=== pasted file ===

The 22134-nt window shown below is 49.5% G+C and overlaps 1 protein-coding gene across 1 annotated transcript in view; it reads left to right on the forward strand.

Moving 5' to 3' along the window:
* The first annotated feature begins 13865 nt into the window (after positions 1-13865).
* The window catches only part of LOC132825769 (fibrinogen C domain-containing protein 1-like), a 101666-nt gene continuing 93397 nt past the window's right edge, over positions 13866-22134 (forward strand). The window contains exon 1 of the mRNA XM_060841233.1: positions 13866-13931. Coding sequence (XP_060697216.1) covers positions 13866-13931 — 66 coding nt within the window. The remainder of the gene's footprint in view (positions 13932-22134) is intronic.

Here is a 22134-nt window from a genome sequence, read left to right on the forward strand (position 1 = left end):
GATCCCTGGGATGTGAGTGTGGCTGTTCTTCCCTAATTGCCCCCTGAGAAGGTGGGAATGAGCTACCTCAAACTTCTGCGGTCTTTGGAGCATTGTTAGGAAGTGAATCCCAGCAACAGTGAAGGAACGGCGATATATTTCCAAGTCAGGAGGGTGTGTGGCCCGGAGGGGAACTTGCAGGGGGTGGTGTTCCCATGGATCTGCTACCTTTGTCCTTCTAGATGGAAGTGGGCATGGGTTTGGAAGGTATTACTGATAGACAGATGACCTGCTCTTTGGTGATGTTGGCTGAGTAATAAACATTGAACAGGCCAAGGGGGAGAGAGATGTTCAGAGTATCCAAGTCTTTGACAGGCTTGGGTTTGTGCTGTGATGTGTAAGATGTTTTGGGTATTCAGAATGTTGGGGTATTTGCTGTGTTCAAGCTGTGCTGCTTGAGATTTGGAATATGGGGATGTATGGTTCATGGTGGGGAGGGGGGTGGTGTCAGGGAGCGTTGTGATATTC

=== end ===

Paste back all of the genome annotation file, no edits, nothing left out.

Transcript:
The 22134-nt window shown below is 49.5% G+C and overlaps 1 protein-coding gene across 1 annotated transcript in view; it reads left to right on the forward strand.

Moving 5' to 3' along the window:
* The first annotated feature begins 13865 nt into the window (after positions 1-13865).
* The window catches only part of LOC132825769 (fibrinogen C domain-containing protein 1-like), a 101666-nt gene continuing 93397 nt past the window's right edge, over positions 13866-22134 (forward strand). The window contains exon 1 of the mRNA XM_060841233.1: positions 13866-13931. Coding sequence (XP_060697216.1) covers positions 13866-13931 — 66 coding nt within the window. The remainder of the gene's footprint in view (positions 13932-22134) is intronic.

Here is a 22134-nt window from a genome sequence, read left to right on the forward strand (position 1 = left end):
GATCCCTGGGATGTGAGTGTGGCTGTTCTTCCCTAATTGCCCCCTGAGAAGGTGGGAATGAGCTACCTCAAACTTCTGCGGTCTTTGGAGCATTGTTAGGAAGTGAATCCCAGCAACAGTGAAGGAACGGCGATATATTTCCAAGTCAGGAGGGTGTGTGGCCCGGAGGGGAACTTGCAGGGGGTGGTGTTCCCATGGATCTGCTACCTTTGTCCTTCTAGATGGAAGTGGGCATGGGTTTGGAAGGTATTACTGATAGACAGATGACCTGCTCTTTGGTGATGTTGGCTGAGTAATAAACATTGAACAGGCCAAGGGGGAGAGAGATGTTCAGAGTATCCAAGTCTTTGACAGGCTTGGGTTTGTGCTGTGATGTGTAAGATGTTTTGGGTATTCAGAATGTTGGGGTATTTGCTGTGTTCAAGCTGTGCTGCTTGAGATTTGGAATATGGGGATGTATGGTTCATGGTGGGGAGGGGGGTGGTGTCAGGGAGCGTTGTGATATTC